North·Profile

Meet Michael Inuarak, the youngest musher in the Nunavut Quest

For the past few weeks, 22-year-old Inuarak has been preparing for the Nunavut Quest — a grueling, week-long traditional dog sled race where competitors traverse the unforgiving sea ice and tundra.

'That's what I always wanted to do — run my dogs with my family,' says 22-year-old musher

Michael Inuarak, 22, was only two years old when the Nunavut Quest began. Now he is the youngest musher in the annual traditional Inuit dog sled race. (Kieran Oudshoorn/CBC)

As spring arrives in the Arctic, the days are getting longer.

And for 22-year-old Michael Inuarak living in Pond Inlet, Nunavut, the change in seasons couldn't have come soon enough.

Winters are tough for those living above the Arctic Circle. Months of darkness can leave people feeling drained and depressed.

But Inuarak has a cure for the mid-winter blues — a vocation that not only recharges him but also gives him a sense of purpose.

For the past six years he's raised and raced a traditional Inuit dog sled team.

Michael Inuarak clips his dog's paws prior to the start of the 20th Nunavut Quest. (Kieran Oudshoorn/CBC)

"It takes a lot to own a dog team. You have to be willing to take on a lot of responsibility."

Inuarak grew up in Pond Inlet, the youngest of 10 children.

Running dogs is a family tradition. His older brothers have their own teams, and so did his father and his grandfather before that.

That family legacy has left Inuarak with a deep sense of pride but also obligation.

It helps me a lot to get through the dark days up here.- Micahel Inuarak

"My father wants us to own a dog team and he wants us to pass on the tradition to our children and our grandchildren," he said.

"It's a very big part of the Inuit way of living up here. They were like our snowmobiles back in the days before we had snow machines, and they had [a] very close bond between the owner and the dogs."

For the past few weeks, Inuarak has been preparing for the 20th annual Nunavut Quest — a grueling, week-long traditional dog sled race where competitors traverse the unforgiving sea ice and tundra, racing from one high Arctic community to another.

This year, the Quest starts in Inuarak's hometown of Pond Inlet and ends more than 300 kilometres away in Arctic Bay.

Cracking the whip, musher Inuarak keeps his dog team in line as he prepares to take part in the annual Nunavut Quest. (Kieran Oudshoorn/CBC)

"I love the race. It's a very exciting time," said Inuarak.

"There was one time when my dogs were running after a polar bear and I had no rifle. So I was sweating and trying to avoid the polar bear as much as I can."

The last three times Inuarak participated in the Quest, he placed third — an impressive feat for such a young musher.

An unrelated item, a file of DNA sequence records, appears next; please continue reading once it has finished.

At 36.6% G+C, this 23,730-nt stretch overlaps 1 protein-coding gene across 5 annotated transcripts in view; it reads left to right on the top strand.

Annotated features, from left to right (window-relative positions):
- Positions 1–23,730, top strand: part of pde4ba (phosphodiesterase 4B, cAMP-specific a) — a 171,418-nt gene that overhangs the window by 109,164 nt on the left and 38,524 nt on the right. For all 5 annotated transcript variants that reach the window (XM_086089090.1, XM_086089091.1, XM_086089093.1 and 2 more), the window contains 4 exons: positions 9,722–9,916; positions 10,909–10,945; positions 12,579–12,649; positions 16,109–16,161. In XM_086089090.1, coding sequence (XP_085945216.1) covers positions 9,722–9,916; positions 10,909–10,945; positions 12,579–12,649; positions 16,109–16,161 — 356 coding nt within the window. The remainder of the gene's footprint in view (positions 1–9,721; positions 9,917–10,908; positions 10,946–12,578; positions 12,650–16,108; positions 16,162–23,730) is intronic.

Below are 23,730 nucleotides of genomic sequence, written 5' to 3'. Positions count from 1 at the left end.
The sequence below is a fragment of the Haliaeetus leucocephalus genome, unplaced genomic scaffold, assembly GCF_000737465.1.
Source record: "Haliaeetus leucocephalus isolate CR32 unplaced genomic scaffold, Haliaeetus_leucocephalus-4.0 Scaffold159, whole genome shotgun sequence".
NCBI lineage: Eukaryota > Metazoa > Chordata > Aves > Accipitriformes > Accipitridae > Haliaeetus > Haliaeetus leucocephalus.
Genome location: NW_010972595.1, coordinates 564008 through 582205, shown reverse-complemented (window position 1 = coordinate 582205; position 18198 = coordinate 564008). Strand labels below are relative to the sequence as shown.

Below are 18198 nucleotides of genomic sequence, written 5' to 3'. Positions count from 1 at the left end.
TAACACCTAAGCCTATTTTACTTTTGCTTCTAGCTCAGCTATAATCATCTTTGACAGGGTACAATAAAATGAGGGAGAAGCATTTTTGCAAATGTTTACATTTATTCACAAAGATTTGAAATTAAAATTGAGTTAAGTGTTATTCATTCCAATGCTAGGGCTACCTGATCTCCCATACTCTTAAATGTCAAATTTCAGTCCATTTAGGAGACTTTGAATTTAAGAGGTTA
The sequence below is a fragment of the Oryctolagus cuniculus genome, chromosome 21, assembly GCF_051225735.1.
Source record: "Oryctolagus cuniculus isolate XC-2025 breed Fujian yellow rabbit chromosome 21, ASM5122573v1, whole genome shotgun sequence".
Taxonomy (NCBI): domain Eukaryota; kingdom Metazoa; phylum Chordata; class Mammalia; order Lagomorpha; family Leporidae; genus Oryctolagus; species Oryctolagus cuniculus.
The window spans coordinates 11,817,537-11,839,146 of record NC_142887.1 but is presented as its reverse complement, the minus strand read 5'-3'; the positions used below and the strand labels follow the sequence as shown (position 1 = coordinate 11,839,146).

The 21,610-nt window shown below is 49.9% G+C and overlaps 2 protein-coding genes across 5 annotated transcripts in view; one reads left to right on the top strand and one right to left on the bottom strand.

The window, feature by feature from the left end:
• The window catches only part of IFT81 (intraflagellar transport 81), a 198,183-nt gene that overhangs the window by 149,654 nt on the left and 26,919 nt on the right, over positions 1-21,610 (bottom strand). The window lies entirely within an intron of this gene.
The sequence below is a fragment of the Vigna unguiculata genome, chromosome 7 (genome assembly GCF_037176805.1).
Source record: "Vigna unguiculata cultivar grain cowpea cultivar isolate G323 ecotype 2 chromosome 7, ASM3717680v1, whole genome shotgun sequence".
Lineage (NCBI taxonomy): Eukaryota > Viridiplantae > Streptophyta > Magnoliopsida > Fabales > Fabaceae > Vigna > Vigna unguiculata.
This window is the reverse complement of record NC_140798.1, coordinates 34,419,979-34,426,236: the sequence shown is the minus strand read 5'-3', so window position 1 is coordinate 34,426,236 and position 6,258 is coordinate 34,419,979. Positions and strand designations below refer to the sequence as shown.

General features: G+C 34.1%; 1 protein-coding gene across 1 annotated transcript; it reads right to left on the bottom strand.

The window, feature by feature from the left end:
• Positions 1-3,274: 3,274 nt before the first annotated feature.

Inuarak is proud of how well he did, but hopes he will do better this year.

"I'm not worried. I'm just a bit nervous because of all the fast racers who are going to be ahead of me. And I'm not using as [many] dogs as I normally do."

Several dogs injured

Inuarak spent last year living in Cambridge Bay, another Nunavut community about 1,000 kilometres southwest of Pond Inlet.

Moving home and getting his team into racing shape has been hard work, made only more difficult when several of his dogs became injured.

Through these challenges, Inuarak has kept a zen-like attitude. He's competitive but says winning isn't everything.

"I don't actually want to be first this year. I want my brother to be first." he said of his big brother. "I look up to him so much."

Inuarak says the main reasons he competes in the Nunavut Quest is to strengthen his culture and connect with other Inuit.

All lined up and ready to race, Inuarak waits at the starting line with his dog team. (Kieran Oudshoorn/CBC)

"We only do it once a year and that's when you get to meet people from other communities."

The Nunavut Quest is a big deal in the Arctic. The winner will take home $15,000 and plenty of bragging rights.

For Inuarak, whatever glamour or celebrity being a musher grants him is secondary to the more grounded benefits he sees of having a dog team.

"First of all, it keeps me nice and fit and I am able to run fast. But especially with my mental health, it helps me a lot to get through the dark days up here."

Beyond that, running a dog team is about family and keeping the Inuit way of life strong, he said.

"My happiest moment was dog sledding with two of my other brothers and my grandfather, all at the same time," he said. 

"That's what I always wanted to do — run my dogs with my family."

About the Author

Kieran Oudshoorn is an award winning broadcast journalist. He currently works for CBC North in Iqaluit, Nunavut, where he reports to both local and national audiences. He also produces radio documentaries for a variety of CBC network programs. In addition he anchors the morning radio news in Nunavut, Nunavik, Nunatsiavut and parts of the NWT.